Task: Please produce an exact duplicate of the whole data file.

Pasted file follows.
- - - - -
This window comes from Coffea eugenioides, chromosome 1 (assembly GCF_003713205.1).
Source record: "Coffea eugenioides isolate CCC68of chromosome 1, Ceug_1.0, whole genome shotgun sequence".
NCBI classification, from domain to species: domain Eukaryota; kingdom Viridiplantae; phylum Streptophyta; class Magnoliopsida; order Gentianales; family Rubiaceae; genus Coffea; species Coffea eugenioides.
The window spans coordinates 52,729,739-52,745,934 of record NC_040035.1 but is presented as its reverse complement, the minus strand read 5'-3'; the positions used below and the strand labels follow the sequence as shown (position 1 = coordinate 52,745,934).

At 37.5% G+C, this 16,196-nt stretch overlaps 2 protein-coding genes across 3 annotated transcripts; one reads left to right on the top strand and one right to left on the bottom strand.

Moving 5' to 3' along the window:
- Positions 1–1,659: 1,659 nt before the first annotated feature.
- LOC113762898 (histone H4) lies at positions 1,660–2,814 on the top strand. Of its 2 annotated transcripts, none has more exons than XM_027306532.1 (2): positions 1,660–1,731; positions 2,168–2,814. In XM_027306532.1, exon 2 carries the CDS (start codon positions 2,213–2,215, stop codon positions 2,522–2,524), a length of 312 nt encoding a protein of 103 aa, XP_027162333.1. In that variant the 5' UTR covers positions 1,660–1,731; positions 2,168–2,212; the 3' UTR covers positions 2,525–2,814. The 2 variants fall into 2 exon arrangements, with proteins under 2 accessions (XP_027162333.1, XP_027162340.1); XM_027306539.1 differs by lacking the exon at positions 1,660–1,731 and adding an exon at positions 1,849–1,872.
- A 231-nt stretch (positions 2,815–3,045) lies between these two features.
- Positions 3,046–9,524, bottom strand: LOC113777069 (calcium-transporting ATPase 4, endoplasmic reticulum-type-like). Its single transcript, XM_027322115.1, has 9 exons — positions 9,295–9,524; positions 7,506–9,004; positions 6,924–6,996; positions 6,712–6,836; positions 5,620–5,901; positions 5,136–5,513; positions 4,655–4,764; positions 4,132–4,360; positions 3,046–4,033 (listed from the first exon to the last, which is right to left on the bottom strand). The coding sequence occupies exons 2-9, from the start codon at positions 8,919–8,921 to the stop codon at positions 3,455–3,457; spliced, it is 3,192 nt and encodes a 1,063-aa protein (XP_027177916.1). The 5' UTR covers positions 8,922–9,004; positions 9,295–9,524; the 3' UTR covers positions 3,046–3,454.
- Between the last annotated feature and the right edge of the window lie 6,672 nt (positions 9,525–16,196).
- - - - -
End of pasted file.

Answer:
This window comes from Coffea eugenioides, chromosome 1 (assembly GCF_003713205.1).
Source record: "Coffea eugenioides isolate CCC68of chromosome 1, Ceug_1.0, whole genome shotgun sequence".
NCBI classification, from domain to species: domain Eukaryota; kingdom Viridiplantae; phylum Streptophyta; class Magnoliopsida; order Gentianales; family Rubiaceae; genus Coffea; species Coffea eugenioides.
The window spans coordinates 52,729,739-52,745,934 of record NC_040035.1 but is presented as its reverse complement, the minus strand read 5'-3'; the positions used below and the strand labels follow the sequence as shown (position 1 = coordinate 52,745,934).

At 37.5% G+C, this 16,196-nt stretch overlaps 2 protein-coding genes across 3 annotated transcripts; one reads left to right on the top strand and one right to left on the bottom strand.

Moving 5' to 3' along the window:
- Positions 1–1,659: 1,659 nt before the first annotated feature.
- LOC113762898 (histone H4) lies at positions 1,660–2,814 on the top strand. Of its 2 annotated transcripts, none has more exons than XM_027306532.1 (2): positions 1,660–1,731; positions 2,168–2,814. In XM_027306532.1, exon 2 carries the CDS (start codon positions 2,213–2,215, stop codon positions 2,522–2,524), a length of 312 nt encoding a protein of 103 aa, XP_027162333.1. In that variant the 5' UTR covers positions 1,660–1,731; positions 2,168–2,212; the 3' UTR covers positions 2,525–2,814. The 2 variants fall into 2 exon arrangements, with proteins under 2 accessions (XP_027162333.1, XP_027162340.1); XM_027306539.1 differs by lacking the exon at positions 1,660–1,731 and adding an exon at positions 1,849–1,872.
- A 231-nt stretch (positions 2,815–3,045) lies between these two features.
- Positions 3,046–9,524, bottom strand: LOC113777069 (calcium-transporting ATPase 4, endoplasmic reticulum-type-like). Its single transcript, XM_027322115.1, has 9 exons — positions 9,295–9,524; positions 7,506–9,004; positions 6,924–6,996; positions 6,712–6,836; positions 5,620–5,901; positions 5,136–5,513; positions 4,655–4,764; positions 4,132–4,360; positions 3,046–4,033 (listed from the first exon to the last, which is right to left on the bottom strand). The coding sequence occupies exons 2-9, from the start codon at positions 8,919–8,921 to the stop codon at positions 3,455–3,457; spliced, it is 3,192 nt and encodes a 1,063-aa protein (XP_027177916.1). The 5' UTR covers positions 8,922–9,004; positions 9,295–9,524; the 3' UTR covers positions 3,046–3,454.
- Between the last annotated feature and the right edge of the window lie 6,672 nt (positions 9,525–16,196).